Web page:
0n the Process of Change from Kankai Conciliation to Tokusoku Mahnverharen in the Meiji Era
by Makiko HAYASHI
Unlike the Western legal system of the late 19th century where the emphasis was soundly based on the importance of making decisions, in the Japanese legal system in the same periods, Kankai conciliation played more important role. The main purpose of this paper is, therdore, to analysis the importance of Kankai within the Japanese legal system, and the process of evolution from Kankai to Tokusoku Mahnverfahren, which started in 1891, in regard to importance and reasons of evolution.
Dispute resolution from the 1875 to 1890 were mainly based on Kankai, and approximately eighty percent of the litigation was resolved by Kankai. The other twenty percent of the litigation was solely based on adjudication. Kankai was largely in favor of the defendant, being able to assert claims on an equal standpoint against the plaintiff. The judges conciliated both interveners, and when the defendant did not accord, the plaintiff had to newly bring an action.
This process was, however, greatly changed from the 1890s onwards with the introduction of Tokusoku Mahnverfahren system of dispute resolution. The plaintiff was to put forth his claim to court which would then make a decision without hearing the defendant's opinion. This procedure was different from that of Kankai where there was communication between the plaintiff and the defendant.
This change in the process of dispute resolution in Japan did not take place mainly as a result of the introduction of German Civil Procedure (Zivilprozeßordnung vom 30. Januar 1877). It was rather a result of the way in which this law was interpreted and transmitted in drafts form to the courts which played a greater role in the transition stages which took place from about 1886 to 1890. In this period, traditional Kankai declined in popularity, and generally speaking the process of dunning in litigation was generally taken by the courts. The judgment record in Osaka District Court gives authenticity to this idea.
Kankai had changed its own procedure to dunning. It seems reasonable to suppose that Tokusoku was led from the Kankai's reform and the German Civil Procedure. It was forced to yield in the end to the more efficient and cost-effective system of Tokusoku.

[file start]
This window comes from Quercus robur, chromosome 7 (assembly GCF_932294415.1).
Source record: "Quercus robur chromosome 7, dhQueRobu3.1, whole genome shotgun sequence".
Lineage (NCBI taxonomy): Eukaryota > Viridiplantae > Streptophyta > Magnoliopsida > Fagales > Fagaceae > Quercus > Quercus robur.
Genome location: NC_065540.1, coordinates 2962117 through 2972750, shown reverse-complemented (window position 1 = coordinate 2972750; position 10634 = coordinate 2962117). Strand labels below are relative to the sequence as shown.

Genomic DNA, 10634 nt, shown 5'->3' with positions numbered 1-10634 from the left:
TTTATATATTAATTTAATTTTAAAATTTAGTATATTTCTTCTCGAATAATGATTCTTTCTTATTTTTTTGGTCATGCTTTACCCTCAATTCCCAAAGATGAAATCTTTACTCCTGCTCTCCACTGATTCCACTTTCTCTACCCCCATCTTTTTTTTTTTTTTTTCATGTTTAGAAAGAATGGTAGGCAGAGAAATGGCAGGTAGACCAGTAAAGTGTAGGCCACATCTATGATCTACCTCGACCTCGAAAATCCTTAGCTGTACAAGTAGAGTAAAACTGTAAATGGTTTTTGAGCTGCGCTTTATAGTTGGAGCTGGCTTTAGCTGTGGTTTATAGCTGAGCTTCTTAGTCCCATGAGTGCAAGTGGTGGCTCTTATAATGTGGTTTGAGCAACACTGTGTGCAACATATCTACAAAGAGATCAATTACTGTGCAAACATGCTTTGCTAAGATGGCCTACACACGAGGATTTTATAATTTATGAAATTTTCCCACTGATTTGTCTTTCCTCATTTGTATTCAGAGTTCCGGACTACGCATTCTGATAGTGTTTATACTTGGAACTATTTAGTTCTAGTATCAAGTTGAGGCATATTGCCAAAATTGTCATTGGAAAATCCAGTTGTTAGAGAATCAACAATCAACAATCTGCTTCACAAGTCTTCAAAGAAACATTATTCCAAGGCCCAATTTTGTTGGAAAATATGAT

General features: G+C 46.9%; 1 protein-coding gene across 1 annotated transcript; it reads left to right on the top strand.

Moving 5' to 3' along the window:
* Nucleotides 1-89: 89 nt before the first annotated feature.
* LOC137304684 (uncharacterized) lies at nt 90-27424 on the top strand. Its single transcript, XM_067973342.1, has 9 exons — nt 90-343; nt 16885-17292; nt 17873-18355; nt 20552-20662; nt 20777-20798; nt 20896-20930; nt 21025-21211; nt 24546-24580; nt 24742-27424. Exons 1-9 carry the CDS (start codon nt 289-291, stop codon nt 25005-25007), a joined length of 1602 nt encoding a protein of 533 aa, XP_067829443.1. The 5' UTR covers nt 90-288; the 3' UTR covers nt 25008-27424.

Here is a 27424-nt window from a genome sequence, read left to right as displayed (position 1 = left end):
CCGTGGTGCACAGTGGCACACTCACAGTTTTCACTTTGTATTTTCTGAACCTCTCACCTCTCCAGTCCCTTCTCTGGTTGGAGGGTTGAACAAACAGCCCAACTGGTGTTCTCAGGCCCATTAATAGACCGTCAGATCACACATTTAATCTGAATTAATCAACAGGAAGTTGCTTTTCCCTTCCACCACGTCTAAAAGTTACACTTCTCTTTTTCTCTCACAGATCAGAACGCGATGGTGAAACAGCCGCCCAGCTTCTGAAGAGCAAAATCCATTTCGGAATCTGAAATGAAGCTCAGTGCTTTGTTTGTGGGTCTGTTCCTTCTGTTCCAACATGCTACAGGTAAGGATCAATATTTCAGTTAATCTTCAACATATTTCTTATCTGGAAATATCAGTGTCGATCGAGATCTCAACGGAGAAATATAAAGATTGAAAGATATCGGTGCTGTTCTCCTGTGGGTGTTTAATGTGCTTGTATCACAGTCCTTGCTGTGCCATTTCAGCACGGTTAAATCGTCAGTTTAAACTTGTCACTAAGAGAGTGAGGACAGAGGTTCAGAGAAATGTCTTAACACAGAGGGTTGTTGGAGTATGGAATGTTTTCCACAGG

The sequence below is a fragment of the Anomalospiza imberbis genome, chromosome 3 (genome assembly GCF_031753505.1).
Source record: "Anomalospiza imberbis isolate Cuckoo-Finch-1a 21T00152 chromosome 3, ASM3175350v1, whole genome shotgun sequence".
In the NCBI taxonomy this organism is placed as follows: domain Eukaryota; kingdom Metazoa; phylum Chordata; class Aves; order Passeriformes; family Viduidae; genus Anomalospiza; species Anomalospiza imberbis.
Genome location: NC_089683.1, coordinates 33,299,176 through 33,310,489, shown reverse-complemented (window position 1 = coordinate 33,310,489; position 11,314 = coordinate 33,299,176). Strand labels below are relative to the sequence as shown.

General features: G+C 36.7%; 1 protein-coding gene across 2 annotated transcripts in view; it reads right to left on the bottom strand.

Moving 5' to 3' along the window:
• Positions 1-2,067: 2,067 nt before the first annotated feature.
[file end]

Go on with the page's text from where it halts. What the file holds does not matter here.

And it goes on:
Probleme über den deutschen Absolutismus in der Frühen Neuzeit.
Antworten auf die Rezensionen meines Buchs „Die Struktur des deutschen Absolutismus in der Frühen Neuzeit, 1994“.
von Hideo SHINPO
In meinem Buch versuchte ich, die spezifisch frühmodernen Eigenschaften der absolutistischen Territorialgewalt mit der Beobachtung ihrer Begriffsbestimmungen,des Verhaltnisses der oberen und der niederen Hoheitsrechten,des Territoriums sowie der Untertänigkeit, der Rechtstitel, der Polizei und der Heeresverfassung zu untersuchen. In diesem Zusammenhang konnte ich die dualistischen Verhältnisse zwischen dem Landesherrn und den Landständen oder den anderen reichsunmittelbaren Herren aufhellen. Der Territorialstaat in der Frühen Neuzeit ist der „Polizeistaat und Militarstaat“ unter der Obrigkeit des die Förderung des „Gemeinwohls“ erstrebenden Landesherrn, aber er stand unter der Voraussetzung jener dualistischen Verhältnisse und der verschiedenen Untertanen. Der klassisch moderne Staat entstand im 19. Jahrhundert, als die Ausbildung der Souveränität, der den Staat bestimmenden Gesellschaft, der rationellen Bürokratie, der allgemeinen Wehrpflicht und des repräsentativen Parlamentarismus an die Stelle jener spezifisch frühmodernen Eigenschaften der absolutistischen Territorialgewalt traten.
Es war mir sehr dankbar und ehrenvoll, daß über das solchen Inhalt besitzende Buch ich viele wohlwollende Buchbesprechungen bekommen konnte und Symposien veranstaltet wurden. Ich möchte hier auf die dabei erhaltenen Kritiken in den folgenden Standpunkten antworten.
1) Periodisierung über die Frühe Neuzeit
2) Das verhaltnis zwischen dem Absolutismus und der Territorialgewalt Überhaupt
3) Der Kontrast zwischen der ersten und der zweiten Hälfte meines Buches: die begriffsgeschichtliche Forschung
4) „Territorium clausum“ et „Territorium non clausum“
5) Die zweischichtige Zusammensetzung der absolutistischen Territorialgewalt aus zwei Teilen: den herrschaftsbegründenden unteren Hoheitsrechten, Rechtstiteln, und den dadurch begründeten exklusiven oberen Hoheitsrechten, Kern solcher Territorialgewalt
6) Das Verhältnis zwischen der Polizei des 16. Jahrhunderts und der nach 17. Jahrhundert
7) Der Binomialantagonismus des Landesfürsten und der Landständen
8) Das Verhältnis zur Reichsverfassung
9) Die Wirksamkeit der vergleichenden Forschung
Indem ich die im Buch zitierten Quellen noch einmal prüfte und die neuen analysierte, konnte ich die Gerechtigkeit meiner Theorie im Grunde beweisen.